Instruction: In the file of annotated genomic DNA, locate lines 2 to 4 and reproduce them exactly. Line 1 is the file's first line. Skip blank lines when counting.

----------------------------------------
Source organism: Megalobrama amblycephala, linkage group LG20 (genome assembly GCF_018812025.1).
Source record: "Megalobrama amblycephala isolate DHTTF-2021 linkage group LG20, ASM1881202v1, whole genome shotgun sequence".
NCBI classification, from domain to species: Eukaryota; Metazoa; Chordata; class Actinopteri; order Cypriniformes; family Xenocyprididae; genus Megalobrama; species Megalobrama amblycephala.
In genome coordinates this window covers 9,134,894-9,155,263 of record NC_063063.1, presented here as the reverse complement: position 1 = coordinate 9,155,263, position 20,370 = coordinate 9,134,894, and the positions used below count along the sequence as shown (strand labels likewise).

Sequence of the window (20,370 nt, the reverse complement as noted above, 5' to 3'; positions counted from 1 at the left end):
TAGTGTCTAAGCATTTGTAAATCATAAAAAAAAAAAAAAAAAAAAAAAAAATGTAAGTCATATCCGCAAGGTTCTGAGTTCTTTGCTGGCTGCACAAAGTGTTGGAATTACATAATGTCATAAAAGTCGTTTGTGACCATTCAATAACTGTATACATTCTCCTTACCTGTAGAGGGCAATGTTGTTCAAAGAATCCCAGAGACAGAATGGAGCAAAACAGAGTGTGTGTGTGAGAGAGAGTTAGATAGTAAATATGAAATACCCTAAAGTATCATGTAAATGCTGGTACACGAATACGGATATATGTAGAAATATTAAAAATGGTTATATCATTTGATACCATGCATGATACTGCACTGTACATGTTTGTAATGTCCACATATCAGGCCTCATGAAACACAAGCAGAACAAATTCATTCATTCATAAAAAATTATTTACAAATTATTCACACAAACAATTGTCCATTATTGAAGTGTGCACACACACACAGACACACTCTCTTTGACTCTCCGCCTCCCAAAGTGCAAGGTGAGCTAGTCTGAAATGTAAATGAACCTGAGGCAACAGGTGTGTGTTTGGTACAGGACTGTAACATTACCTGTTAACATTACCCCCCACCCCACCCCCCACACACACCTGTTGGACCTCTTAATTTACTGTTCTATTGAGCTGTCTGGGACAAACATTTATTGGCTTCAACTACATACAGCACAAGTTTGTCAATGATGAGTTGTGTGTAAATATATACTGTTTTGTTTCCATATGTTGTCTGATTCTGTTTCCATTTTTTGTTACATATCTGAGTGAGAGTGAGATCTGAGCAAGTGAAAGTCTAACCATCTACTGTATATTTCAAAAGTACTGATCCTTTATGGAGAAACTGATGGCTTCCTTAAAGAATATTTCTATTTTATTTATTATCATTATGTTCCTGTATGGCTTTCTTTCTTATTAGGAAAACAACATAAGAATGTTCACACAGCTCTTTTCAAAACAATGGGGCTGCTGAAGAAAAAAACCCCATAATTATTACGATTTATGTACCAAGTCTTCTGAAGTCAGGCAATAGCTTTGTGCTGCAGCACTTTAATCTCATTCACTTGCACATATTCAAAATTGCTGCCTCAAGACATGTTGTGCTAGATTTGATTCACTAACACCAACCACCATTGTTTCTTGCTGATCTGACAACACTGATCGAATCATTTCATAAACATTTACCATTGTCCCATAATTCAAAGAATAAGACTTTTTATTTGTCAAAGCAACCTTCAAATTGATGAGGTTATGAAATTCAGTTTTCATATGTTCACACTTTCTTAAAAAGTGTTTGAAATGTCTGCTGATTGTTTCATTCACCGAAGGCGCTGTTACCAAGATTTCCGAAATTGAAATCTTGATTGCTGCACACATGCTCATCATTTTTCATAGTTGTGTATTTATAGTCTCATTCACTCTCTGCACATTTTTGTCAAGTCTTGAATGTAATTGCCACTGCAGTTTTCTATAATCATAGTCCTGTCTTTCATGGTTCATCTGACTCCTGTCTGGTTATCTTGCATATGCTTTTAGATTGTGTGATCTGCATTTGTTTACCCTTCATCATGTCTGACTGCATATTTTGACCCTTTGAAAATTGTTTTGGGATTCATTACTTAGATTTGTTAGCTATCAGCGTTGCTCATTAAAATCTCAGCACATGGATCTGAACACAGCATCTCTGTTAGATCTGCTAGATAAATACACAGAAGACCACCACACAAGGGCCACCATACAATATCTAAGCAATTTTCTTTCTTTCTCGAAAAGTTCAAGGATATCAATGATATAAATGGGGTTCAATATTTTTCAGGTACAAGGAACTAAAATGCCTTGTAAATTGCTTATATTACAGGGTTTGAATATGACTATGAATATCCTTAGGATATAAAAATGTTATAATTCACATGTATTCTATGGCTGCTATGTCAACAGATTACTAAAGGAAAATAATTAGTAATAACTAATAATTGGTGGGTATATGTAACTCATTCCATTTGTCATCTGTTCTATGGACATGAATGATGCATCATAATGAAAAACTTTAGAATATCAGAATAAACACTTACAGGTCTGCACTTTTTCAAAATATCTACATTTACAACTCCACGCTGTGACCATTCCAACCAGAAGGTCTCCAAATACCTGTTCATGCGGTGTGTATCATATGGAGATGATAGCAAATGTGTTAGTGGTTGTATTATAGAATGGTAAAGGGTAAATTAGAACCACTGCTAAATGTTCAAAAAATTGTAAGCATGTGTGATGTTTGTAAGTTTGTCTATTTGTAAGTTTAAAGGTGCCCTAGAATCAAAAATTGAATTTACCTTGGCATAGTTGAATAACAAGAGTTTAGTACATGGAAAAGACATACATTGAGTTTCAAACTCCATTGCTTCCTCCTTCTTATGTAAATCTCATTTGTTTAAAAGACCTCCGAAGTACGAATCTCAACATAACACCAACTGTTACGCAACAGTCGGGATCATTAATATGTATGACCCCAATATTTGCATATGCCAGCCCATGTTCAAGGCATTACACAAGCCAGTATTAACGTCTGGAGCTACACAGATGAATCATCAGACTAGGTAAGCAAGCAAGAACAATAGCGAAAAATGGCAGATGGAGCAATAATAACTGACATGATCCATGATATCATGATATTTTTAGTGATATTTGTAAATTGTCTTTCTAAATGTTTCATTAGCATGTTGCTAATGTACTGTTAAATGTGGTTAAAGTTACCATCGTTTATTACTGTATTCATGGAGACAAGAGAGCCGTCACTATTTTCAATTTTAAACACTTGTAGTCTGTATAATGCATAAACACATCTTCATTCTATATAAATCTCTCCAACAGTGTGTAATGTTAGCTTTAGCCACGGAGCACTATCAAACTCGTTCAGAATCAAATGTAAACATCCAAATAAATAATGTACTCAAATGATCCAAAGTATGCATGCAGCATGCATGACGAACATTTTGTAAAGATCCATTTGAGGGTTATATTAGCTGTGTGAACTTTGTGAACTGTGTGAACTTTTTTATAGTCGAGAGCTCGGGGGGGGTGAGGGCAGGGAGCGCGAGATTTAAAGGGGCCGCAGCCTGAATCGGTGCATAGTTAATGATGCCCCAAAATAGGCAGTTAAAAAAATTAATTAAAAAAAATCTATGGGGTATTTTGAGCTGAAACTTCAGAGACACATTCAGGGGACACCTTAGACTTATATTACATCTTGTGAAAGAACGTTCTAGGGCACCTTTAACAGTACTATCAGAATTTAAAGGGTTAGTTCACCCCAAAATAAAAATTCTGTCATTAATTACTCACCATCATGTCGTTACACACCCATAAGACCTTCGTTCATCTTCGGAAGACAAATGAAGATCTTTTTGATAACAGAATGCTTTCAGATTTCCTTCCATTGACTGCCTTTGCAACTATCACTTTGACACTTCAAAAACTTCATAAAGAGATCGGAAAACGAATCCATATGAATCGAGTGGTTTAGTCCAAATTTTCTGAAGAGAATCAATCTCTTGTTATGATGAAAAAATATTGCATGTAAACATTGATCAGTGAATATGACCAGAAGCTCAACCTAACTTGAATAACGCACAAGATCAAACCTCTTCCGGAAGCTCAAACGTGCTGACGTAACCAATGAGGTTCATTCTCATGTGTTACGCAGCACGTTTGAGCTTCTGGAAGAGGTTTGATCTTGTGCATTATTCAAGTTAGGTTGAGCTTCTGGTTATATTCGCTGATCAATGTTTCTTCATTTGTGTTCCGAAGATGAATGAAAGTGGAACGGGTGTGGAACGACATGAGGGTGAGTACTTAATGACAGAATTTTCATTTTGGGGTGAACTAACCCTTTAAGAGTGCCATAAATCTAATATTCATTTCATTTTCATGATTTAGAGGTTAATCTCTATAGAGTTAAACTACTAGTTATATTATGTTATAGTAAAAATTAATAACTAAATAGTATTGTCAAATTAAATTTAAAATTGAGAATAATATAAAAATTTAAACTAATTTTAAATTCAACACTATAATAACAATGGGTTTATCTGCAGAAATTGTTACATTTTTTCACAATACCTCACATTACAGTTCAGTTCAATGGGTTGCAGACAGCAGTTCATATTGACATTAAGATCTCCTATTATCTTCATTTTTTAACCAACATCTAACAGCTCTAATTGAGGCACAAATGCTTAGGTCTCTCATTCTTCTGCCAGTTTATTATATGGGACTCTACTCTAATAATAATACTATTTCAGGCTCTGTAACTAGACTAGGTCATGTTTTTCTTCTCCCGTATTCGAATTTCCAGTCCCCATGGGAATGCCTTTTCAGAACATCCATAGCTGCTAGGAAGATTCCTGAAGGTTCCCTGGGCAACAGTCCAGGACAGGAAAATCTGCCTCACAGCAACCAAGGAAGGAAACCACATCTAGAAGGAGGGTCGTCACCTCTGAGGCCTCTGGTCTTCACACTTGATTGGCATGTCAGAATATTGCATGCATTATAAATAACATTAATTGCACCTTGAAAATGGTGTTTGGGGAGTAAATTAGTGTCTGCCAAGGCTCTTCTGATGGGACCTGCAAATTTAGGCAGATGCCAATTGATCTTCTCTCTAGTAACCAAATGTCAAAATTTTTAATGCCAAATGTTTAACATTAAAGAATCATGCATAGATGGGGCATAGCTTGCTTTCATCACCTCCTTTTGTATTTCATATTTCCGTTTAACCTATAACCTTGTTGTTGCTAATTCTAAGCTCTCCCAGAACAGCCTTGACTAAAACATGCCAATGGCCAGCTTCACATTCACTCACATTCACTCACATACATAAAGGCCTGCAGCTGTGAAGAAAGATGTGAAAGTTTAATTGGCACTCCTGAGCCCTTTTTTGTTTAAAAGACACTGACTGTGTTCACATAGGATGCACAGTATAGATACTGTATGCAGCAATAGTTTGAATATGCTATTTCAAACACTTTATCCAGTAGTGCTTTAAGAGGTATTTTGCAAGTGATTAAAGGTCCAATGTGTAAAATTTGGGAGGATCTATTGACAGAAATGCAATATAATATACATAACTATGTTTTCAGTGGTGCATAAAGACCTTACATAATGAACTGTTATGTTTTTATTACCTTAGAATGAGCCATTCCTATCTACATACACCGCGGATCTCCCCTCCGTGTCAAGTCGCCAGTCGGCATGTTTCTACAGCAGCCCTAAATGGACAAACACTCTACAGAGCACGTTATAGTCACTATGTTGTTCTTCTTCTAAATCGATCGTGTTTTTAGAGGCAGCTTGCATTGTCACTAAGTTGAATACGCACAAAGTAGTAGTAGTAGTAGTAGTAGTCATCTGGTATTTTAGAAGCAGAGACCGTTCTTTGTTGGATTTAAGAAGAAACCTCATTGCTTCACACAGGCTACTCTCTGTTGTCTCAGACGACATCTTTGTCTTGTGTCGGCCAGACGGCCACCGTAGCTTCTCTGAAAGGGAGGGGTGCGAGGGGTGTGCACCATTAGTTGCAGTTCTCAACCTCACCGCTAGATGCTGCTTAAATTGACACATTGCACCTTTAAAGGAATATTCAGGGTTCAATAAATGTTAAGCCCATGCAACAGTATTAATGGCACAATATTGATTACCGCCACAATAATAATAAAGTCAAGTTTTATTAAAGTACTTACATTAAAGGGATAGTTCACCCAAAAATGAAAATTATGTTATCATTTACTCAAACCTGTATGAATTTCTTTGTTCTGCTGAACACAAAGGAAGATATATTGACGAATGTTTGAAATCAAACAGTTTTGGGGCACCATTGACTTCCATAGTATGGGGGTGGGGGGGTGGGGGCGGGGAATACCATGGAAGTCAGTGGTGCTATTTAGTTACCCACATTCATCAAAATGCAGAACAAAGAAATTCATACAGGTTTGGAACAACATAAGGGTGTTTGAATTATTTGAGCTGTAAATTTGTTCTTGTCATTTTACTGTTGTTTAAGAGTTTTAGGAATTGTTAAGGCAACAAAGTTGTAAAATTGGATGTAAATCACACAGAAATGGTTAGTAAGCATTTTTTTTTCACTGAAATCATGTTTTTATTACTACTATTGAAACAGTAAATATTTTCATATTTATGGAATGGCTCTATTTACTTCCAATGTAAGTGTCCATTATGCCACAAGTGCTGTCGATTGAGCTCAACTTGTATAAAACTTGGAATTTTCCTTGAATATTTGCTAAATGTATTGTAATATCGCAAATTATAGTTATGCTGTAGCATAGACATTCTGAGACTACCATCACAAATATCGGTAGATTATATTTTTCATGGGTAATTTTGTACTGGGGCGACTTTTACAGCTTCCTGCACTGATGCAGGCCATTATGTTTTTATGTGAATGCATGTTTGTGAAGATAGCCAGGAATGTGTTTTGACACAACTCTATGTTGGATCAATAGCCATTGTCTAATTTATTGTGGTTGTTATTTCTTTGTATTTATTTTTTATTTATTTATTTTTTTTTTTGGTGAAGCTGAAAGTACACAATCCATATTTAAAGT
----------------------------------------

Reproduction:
Source record: "Megalobrama amblycephala isolate DHTTF-2021 linkage group LG20, ASM1881202v1, whole genome shotgun sequence".
NCBI classification, from domain to species: Eukaryota; Metazoa; Chordata; class Actinopteri; order Cypriniformes; family Xenocyprididae; genus Megalobrama; species Megalobrama amblycephala.
In genome coordinates this window covers 9,134,894-9,155,263 of record NC_063063.1, presented here as the reverse complement: position 1 = coordinate 9,155,263, position 20,370 = coordinate 9,134,894, and the positions used below count along the sequence as shown (strand labels likewise).